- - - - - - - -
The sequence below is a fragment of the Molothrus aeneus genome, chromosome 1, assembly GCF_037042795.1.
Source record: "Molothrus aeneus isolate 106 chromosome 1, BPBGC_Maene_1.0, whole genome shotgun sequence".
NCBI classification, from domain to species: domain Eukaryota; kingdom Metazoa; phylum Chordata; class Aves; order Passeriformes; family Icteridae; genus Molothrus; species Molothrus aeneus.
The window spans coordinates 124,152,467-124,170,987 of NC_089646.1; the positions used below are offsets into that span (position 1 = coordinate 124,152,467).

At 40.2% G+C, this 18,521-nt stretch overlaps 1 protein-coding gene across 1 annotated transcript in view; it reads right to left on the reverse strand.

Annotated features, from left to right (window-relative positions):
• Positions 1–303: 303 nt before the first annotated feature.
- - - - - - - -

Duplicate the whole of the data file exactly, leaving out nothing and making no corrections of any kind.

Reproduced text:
The sequence below is a fragment of the Molothrus aeneus genome, chromosome 1, assembly GCF_037042795.1.
Source record: "Molothrus aeneus isolate 106 chromosome 1, BPBGC_Maene_1.0, whole genome shotgun sequence".
NCBI classification, from domain to species: domain Eukaryota; kingdom Metazoa; phylum Chordata; class Aves; order Passeriformes; family Icteridae; genus Molothrus; species Molothrus aeneus.
The window spans coordinates 124,152,467-124,170,987 of NC_089646.1; the positions used below are offsets into that span (position 1 = coordinate 124,152,467).

At 40.2% G+C, this 18,521-nt stretch overlaps 1 protein-coding gene across 1 annotated transcript in view; it reads right to left on the reverse strand.

Annotated features, from left to right (window-relative positions):
• Positions 1–303: 303 nt before the first annotated feature.